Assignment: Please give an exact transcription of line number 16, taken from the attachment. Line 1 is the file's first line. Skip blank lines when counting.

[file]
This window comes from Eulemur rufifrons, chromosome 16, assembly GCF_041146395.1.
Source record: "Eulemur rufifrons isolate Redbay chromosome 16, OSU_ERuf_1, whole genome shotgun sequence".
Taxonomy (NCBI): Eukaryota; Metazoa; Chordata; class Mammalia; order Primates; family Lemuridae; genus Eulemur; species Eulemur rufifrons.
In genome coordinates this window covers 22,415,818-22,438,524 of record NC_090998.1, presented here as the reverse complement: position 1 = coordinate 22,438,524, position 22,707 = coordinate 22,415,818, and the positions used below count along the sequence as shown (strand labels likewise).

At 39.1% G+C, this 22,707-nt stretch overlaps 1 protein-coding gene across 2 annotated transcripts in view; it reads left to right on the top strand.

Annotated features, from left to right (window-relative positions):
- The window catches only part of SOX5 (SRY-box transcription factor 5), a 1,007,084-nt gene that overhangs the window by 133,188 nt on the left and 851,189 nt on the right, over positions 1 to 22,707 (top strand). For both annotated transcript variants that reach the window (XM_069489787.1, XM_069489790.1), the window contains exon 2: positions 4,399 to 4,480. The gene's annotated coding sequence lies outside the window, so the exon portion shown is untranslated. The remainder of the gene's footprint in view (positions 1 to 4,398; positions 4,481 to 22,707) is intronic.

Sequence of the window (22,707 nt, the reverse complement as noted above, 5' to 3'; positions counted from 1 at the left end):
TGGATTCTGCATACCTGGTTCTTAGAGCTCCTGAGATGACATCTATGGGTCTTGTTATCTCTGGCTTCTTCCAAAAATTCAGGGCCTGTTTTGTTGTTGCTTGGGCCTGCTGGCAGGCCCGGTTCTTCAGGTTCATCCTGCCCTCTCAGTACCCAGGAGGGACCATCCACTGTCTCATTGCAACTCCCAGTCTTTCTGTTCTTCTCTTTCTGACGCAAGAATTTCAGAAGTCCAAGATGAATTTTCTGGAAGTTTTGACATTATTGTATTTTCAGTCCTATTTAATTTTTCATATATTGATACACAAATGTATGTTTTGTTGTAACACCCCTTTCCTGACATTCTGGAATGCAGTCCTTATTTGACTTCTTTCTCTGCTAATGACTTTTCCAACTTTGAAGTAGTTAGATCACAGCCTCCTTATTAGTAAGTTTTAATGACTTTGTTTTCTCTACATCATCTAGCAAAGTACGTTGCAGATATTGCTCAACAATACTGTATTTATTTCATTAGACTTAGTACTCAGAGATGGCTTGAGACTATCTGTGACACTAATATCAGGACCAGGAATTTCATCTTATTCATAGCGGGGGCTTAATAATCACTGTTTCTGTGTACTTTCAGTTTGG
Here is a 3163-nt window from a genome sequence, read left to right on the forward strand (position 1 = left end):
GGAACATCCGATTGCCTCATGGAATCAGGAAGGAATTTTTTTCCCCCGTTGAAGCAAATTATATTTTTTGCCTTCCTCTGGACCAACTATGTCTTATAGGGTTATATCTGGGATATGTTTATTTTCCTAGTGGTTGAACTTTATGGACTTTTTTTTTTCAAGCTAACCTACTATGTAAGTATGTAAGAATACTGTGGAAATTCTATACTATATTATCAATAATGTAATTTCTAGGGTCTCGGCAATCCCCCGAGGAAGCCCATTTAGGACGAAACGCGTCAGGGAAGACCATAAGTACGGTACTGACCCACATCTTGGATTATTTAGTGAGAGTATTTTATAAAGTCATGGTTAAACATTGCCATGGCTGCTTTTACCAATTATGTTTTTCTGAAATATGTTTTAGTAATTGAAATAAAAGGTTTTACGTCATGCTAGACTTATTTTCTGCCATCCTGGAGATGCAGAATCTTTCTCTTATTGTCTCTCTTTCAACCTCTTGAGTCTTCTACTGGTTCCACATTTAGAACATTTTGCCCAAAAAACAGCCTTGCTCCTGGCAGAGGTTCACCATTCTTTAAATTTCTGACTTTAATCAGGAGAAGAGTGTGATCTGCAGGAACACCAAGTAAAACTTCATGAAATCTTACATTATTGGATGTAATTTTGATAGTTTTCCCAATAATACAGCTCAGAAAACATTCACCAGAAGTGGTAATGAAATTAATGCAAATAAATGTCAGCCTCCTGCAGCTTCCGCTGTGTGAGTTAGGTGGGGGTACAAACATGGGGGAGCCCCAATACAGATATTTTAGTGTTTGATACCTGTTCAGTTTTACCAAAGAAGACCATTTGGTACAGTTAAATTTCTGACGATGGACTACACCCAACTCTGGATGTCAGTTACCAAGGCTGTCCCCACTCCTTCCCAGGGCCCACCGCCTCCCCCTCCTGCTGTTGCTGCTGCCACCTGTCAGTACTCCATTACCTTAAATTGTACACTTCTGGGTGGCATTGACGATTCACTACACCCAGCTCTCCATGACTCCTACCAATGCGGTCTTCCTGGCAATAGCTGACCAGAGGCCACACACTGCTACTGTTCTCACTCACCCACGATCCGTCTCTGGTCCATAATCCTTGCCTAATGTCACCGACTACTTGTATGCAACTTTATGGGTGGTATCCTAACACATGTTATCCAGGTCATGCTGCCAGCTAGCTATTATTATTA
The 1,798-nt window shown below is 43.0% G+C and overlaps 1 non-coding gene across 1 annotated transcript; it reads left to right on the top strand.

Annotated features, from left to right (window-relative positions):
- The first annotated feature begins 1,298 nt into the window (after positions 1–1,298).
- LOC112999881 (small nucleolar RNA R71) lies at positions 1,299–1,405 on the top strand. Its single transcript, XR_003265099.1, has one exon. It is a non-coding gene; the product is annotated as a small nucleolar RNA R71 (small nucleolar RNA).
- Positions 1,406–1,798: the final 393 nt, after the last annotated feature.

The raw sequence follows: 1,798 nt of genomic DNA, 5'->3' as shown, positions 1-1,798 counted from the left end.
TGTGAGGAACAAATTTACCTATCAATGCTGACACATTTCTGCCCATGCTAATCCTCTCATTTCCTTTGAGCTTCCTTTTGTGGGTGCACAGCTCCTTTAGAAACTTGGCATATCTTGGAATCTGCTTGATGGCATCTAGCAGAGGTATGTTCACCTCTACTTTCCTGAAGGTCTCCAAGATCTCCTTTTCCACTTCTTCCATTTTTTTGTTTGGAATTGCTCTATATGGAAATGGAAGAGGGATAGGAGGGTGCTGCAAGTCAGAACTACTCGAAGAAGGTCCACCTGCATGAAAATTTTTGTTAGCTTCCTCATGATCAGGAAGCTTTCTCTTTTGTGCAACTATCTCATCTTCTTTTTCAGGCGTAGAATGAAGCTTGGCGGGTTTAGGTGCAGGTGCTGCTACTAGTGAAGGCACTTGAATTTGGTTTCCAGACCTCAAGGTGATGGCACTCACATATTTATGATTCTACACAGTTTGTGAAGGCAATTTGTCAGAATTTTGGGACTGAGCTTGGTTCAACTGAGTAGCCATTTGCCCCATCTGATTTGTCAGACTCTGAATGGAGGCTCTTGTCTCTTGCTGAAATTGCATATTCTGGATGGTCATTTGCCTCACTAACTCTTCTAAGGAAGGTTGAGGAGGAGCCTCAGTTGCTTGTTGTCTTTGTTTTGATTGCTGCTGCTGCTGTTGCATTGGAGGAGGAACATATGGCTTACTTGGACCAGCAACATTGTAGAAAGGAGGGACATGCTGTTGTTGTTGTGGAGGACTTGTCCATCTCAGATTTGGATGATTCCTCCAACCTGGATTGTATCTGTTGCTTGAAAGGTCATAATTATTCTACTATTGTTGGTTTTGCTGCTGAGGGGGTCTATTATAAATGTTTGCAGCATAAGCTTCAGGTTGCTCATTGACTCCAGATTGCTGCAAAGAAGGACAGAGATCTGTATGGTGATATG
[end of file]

- Positions 1,406–1,798: the final 393 nt, after the last annotated feature.